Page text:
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Consumers acceptability of fortified gari, a cassava product in Benin. [S24-17]

Adinsi L., Prin L., Kougblenou N., Sacca C., Hounhouigan J.D., Akissoé N., Fliedel G.. 2016. In : Electronic Proceedings of World Congress on Root and Tuber Crops. Nanning : WCRTC, 1 p.. World Congress on Root and Tuber Crops. 1, 2016-01-18/2016-01-22, Nanning (Chine).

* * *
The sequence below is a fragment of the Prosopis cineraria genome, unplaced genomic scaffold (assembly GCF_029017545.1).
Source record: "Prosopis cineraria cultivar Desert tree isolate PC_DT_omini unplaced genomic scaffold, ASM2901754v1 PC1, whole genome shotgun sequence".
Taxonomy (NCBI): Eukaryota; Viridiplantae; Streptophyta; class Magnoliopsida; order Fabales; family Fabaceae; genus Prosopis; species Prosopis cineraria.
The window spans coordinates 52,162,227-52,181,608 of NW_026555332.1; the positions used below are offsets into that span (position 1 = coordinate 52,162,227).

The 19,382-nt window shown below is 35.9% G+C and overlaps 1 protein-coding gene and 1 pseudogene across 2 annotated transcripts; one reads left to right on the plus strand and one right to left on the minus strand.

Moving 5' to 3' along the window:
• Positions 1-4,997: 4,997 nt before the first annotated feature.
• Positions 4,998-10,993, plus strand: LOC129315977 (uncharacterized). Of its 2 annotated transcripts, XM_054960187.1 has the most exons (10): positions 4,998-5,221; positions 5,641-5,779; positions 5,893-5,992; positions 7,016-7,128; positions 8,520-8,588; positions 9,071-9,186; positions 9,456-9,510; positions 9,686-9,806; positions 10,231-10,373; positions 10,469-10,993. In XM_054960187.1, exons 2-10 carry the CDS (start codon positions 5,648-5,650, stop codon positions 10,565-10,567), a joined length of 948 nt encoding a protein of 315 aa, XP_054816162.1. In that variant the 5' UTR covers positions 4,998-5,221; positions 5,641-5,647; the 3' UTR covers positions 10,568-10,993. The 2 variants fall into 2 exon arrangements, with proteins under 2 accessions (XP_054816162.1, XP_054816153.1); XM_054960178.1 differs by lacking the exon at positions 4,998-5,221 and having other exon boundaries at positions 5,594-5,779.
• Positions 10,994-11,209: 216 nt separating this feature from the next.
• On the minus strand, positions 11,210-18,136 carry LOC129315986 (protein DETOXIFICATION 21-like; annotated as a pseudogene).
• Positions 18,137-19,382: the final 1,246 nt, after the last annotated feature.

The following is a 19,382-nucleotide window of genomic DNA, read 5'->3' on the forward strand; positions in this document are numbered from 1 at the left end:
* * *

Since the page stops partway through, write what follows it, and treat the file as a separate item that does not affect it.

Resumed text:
Gari is the most popular staple food made from cassava in Benin and other African countries. It is consumed dry, or diluted into tap water added with sugar, coconut, peanuts/cashew nuts, or as a cooked paste accompanied with a sauce. There is a large variability of traditional gari products in Benin, depending on processes and areas. More recently, a fortified gari (added with palm oil or/and soybean) resulting from research and endogenous innovative actions was developed. Up to now, the consumption of those new gari types is not still spread to all the regions in Benin. Consumers' perception of gari, particularly fortified gari, could be key information required to develop strategies for marketing it. In this study, consumer acceptance of fortified gar i compared to traditional ones was investigated using hedonic tests (overall liking with a 9-point scale, and a JAR -Just-About- Right- Scale for some particular sensory descriptor s) and also Check-All-That-Apply (CATA) method. Five gari samples, three traditional and two fortified ones, were presented to 122 consumers. Their overall mean scores ranged from 3.0 to 7.1. Palm oil gari and soya gari were well accepted by the consumers with respective mean scores of 7.1 and 6.7, comparable to the most liked traditional one (Ayaho e gari, mean score of 6.7). Cluster analysis revealed three distinct patterns of consumers. Light colour, crusty, dry, small particle size, homogeneous and sweet taste were the main drivers of liking. In addition, penalty analysis showed that acidic taste and dark colour were responsible for the highest penalization on overall liking by the consumers. Relationships between CATA descriptors and some physico-chemical characteristics of gari samples were established. Significant correlations were found between acidic taste and pH (r 2 =0.84) and between crusty and dry matter content (r 2 =0.95). The lower production and consumption of these new gari types could not be explained by an overall disliking by Beninese consumers. (Texte intégral)

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